But there could be a simpler explanation for Ahmadinejad's apparent desire to revive the reactor-fuel deal: the Tehran Research Reactor, which produces medical isotopes, will run out of fuel this year, and it was Iran's attempts to buy new fuel that created the opening for the deal involving Iran sending its uranium abroad for reprocessing. Although Ahmadinejad likes to boast that if Iran can't acquire such fuel abroad, it will create it at home, that would take months or years of work, and the reconfiguring of Iran's centrifuges to produce a higher grade of enrichment would raise fears of the possibility of weaponization, and possibly calls for military action.

Still, as much as Iran needs the reactor fuel — and also needs to avoid any sanctions that would raise domestic economic hardship — Ahmadinejad also has to deal with suspicions among Iran's leaders that the deal was a trick that would deprive Iran of most of its hard-won uranium stockpile. That, of course, is a stated goal of the Western powers in pursuing the deal, because it would remove from Iran three-quarters of a stockpile that could, hypothetically, be reprocessed to create materiel for a single nuclear bomb. Replenishing that amount, at current rates of output, would take Iran the best part of a year, during which time Western powers hope to persuade Iran to end uranium enrichment altogether. But Iran has no intention of ending enrichment: the nuclear program is strongly backed by all major political factions in Tehran, and most of the international community accepts Iran's right to enrich uranium for peaceful purposes.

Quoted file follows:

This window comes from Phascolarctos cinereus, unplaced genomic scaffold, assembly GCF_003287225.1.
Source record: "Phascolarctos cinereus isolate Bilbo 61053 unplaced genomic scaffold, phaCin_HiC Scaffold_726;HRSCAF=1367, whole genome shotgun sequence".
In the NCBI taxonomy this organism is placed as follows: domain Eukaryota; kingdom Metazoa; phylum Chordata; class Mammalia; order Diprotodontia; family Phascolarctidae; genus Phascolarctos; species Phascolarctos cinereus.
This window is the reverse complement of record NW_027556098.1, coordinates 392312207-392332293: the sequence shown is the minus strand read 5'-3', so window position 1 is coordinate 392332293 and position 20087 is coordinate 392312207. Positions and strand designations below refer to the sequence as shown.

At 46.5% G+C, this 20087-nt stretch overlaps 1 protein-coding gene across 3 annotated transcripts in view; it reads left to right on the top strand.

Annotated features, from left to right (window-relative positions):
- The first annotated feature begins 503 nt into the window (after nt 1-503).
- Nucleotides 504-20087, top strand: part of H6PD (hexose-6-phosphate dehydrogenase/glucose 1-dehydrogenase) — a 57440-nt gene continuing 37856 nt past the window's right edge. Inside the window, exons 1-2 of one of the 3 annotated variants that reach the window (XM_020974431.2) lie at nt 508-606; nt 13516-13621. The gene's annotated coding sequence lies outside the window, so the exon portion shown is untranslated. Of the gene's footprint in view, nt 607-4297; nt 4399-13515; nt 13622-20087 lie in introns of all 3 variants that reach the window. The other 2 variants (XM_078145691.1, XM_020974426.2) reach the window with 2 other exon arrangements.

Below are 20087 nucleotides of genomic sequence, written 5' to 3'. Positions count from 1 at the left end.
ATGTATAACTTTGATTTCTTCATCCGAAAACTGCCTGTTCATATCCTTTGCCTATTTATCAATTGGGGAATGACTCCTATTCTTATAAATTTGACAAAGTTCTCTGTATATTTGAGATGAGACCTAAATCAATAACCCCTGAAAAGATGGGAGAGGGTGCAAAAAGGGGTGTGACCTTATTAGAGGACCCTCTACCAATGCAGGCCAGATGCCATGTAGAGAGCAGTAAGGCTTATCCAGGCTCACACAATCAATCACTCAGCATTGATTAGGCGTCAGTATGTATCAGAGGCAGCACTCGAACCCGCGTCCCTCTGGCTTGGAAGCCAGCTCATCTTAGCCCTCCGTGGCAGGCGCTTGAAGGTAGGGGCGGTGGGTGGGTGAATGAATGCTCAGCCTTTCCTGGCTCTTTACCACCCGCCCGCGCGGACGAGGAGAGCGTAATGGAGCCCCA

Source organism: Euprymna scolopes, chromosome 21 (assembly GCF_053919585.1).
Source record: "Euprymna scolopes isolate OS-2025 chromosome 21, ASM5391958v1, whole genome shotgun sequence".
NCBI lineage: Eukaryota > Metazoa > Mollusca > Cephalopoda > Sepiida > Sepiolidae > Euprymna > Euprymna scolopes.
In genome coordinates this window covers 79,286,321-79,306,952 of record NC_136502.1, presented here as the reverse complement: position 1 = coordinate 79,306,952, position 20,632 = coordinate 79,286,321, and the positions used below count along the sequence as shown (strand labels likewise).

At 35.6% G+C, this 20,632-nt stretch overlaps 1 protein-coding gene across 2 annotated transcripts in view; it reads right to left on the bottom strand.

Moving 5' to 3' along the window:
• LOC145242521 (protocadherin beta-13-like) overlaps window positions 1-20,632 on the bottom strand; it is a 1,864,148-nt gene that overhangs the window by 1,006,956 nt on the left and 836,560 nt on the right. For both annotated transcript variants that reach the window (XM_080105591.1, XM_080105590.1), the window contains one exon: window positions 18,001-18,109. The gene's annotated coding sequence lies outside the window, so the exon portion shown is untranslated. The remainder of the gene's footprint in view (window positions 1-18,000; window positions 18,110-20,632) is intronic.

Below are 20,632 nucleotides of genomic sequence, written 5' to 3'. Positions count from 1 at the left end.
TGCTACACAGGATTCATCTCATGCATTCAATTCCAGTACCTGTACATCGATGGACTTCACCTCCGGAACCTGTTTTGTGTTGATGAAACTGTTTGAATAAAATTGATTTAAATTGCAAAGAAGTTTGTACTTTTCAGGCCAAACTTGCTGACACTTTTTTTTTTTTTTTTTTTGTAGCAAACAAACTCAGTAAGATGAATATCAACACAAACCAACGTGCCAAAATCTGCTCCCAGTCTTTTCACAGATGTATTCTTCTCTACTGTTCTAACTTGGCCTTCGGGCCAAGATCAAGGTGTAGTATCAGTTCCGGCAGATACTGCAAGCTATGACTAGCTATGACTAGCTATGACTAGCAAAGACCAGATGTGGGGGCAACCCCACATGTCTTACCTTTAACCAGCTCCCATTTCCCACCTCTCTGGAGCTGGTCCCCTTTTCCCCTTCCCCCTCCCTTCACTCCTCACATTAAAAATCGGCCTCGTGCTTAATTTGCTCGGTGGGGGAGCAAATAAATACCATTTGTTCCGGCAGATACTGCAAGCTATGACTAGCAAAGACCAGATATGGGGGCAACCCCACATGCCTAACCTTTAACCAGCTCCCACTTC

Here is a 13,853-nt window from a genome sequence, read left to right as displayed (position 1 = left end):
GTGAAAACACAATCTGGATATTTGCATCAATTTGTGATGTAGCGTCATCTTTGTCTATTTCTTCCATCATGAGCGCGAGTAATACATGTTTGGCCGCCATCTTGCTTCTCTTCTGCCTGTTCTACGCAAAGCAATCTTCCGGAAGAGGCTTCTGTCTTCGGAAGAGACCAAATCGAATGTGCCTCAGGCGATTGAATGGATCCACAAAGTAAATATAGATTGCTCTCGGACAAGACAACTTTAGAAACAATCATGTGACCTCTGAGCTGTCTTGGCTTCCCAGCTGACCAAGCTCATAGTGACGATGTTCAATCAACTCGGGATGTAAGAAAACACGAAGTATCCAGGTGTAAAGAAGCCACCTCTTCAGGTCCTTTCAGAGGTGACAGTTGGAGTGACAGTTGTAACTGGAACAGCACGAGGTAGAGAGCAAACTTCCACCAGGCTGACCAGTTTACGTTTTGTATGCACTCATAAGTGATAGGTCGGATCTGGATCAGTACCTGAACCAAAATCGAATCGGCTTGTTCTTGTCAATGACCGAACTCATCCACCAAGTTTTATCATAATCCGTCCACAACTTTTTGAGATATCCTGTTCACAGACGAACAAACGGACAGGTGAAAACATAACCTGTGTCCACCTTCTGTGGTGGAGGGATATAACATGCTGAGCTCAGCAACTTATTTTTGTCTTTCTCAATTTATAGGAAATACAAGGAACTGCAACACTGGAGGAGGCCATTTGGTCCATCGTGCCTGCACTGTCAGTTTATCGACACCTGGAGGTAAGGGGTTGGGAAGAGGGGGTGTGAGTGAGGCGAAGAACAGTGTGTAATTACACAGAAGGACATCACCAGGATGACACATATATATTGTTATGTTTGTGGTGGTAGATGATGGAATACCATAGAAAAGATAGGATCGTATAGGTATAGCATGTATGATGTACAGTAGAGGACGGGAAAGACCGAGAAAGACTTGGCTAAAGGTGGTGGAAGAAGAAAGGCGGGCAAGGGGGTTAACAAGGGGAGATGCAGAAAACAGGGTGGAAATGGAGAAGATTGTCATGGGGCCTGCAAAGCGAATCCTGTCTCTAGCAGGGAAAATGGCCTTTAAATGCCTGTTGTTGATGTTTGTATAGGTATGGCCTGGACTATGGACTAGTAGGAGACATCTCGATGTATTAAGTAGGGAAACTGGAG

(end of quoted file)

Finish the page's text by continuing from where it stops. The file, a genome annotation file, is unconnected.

Regardless of which version of the reactor-fuel deal, if any, is agreed on, the episode highlights the fact that it's unlikely to open the way to Iran accepting the broader Western demand that it cede its right to enrich uranium in exchange for various economic and political incentives. But if Iran makes a new offer on the reactor deal deemed reasonable by the likes of China and Russia, that could kill off prospects for further effective sanctions. And the dilemma would be deepened for Washington by the fact that Ahmadinejad clearly intends to profit politically from any deal at a moment when Obama is being urged by a growing chorus in Washington to throw in his lot with the embattled yet resilient opposition.

Still, the Western powers have more time to find a diplomatic solution than some of the more alarmist scenarios suggest. Testifying on Capitol Hill Tuesday, Director of National Intelligence Admiral Dennis Blair emphasized that the U.S. intelligence community's assessment is that Iran has not yet decided whether to build nuclear weapons, but that it is developing capabilities that would give it the option to produce such weapons "should it choose to do so." He added: "We do not know, however, if Iran will eventually decide to build nuclear weapons, although it would be technically capable of doing so in the next few years."

Nobody's sure what exactly Iran will propose, and the U.S. and its allies remain skeptical. But the fact that they're unable to dismiss Ahmadinejad's latest statements out of hand is a reminder that the diplomatic game remains in play, and Iran still holds some cards.